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What 'The Yes Men Fix the World' really accomplishes
These 'politically progressive pranksters' are entertaining, but do they do any actual good?
 

The Yes Men Fix the World is a "glorious testimony to the moral power of satire," said David Edelstein in New York magazine. In their second documentary, "politically progressive pranksters" Andy Bichlbaum and Mike Bonanno (not their real names) attack "what they see as the capitalist credo (profit over human life)." Like Sacha Baron Cohen, the Yes Men "specialize in gulling the unsuspecting"—the difference is, "their agenda isn't rooted in humiliation" (watch a trailer for The Yes Men Fix the World).

These "anti-globalist performance guys" are "masters of forging corporate rhetoric and media protocols," said J. Hoberman in The Village Voice. They're "funniest when addressing a straight audience, making outlandish claims in favor of the free market and the benefits of unregulated catastrophe." Unfortunately, the Yes Men "almost never draw blood," so they're essentially just entertainers.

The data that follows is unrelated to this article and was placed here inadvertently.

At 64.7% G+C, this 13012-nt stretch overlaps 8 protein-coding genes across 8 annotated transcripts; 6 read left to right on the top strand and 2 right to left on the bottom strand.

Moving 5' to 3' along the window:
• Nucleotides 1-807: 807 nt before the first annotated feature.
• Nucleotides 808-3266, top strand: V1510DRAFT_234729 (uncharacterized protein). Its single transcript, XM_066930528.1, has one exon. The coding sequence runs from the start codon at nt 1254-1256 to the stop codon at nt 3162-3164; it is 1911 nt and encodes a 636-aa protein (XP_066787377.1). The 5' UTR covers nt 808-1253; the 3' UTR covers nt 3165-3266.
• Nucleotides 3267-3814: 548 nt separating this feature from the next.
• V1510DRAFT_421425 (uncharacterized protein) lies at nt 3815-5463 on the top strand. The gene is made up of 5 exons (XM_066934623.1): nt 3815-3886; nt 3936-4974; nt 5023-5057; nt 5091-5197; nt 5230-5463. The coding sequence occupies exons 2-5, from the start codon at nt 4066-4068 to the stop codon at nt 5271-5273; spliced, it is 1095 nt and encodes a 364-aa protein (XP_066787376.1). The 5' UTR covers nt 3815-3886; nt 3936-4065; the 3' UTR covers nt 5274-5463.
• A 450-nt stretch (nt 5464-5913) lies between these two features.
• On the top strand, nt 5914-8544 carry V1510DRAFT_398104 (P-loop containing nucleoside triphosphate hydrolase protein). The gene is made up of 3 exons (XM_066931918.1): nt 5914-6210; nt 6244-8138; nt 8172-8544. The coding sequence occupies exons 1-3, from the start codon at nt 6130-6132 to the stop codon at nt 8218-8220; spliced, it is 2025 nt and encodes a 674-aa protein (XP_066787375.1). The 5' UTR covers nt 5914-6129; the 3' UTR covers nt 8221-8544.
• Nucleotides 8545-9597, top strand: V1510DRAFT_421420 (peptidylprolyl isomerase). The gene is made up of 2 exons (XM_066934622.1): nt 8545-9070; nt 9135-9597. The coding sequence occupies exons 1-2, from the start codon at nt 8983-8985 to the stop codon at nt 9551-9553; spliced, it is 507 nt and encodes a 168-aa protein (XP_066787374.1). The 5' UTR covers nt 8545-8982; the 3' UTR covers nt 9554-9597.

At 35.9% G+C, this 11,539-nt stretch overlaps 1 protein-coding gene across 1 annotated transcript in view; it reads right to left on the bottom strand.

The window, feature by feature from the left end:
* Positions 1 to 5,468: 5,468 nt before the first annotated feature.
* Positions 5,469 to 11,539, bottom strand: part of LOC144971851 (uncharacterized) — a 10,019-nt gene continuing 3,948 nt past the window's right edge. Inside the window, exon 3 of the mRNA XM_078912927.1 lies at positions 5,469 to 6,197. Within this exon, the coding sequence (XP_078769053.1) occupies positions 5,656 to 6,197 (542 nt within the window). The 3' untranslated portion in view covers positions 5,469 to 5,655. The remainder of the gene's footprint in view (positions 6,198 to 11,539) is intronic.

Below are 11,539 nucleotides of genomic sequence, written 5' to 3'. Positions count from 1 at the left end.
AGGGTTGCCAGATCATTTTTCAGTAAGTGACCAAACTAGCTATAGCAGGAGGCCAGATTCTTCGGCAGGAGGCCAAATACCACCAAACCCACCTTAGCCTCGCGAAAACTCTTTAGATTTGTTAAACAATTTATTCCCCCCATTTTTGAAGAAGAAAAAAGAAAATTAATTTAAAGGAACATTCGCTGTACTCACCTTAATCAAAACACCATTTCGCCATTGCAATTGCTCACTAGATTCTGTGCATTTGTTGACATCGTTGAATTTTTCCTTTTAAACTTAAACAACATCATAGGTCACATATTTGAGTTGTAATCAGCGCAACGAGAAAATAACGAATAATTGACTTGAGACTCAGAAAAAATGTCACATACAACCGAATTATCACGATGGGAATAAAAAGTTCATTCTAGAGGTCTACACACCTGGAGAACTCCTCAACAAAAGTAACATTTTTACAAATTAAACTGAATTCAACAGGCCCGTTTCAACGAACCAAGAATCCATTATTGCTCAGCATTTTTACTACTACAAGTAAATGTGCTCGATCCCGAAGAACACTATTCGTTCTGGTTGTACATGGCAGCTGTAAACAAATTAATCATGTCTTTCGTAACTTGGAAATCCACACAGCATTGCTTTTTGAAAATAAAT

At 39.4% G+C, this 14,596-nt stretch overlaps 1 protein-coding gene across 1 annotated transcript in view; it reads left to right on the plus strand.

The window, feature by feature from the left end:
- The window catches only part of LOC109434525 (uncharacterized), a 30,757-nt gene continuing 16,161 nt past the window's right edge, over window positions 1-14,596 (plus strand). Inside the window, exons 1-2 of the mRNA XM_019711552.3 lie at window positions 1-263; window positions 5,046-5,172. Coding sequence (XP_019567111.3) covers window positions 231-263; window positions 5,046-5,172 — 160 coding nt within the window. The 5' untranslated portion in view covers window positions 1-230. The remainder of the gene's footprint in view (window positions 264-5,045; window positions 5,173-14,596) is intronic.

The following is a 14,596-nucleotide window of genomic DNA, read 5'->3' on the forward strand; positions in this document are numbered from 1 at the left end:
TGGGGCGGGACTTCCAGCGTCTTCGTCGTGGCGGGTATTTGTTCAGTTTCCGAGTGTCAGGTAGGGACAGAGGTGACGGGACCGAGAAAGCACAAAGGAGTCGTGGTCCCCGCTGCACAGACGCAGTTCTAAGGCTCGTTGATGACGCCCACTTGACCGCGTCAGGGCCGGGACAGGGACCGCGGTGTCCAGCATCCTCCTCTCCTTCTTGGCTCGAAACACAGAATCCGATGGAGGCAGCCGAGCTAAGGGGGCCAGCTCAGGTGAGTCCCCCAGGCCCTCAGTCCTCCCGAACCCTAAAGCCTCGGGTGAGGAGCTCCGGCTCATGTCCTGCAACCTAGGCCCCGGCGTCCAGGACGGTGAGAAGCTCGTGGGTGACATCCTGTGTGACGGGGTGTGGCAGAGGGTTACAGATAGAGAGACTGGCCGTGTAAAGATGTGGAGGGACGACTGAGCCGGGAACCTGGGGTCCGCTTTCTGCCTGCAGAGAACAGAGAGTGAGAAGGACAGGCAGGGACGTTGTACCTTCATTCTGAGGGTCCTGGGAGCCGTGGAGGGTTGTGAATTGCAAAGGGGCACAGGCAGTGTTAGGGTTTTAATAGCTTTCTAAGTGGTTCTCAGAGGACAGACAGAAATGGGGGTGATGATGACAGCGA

"As entertaining as they are," said Stephen Holden in The New York Times, it is hard to know whether the Yes Men's "high jinks accomplish much beyond momentarily embarrassing the corporations and government agencies they misrepresent at business conferences and public forums." In fact, "their failure to shame companies like Dow Chemical into doing what the Yes Men believe to be the right thing brings up the question of why they bother."

Also opening this week: Good Hair, Couples Retreat, Paranormal Activity

 

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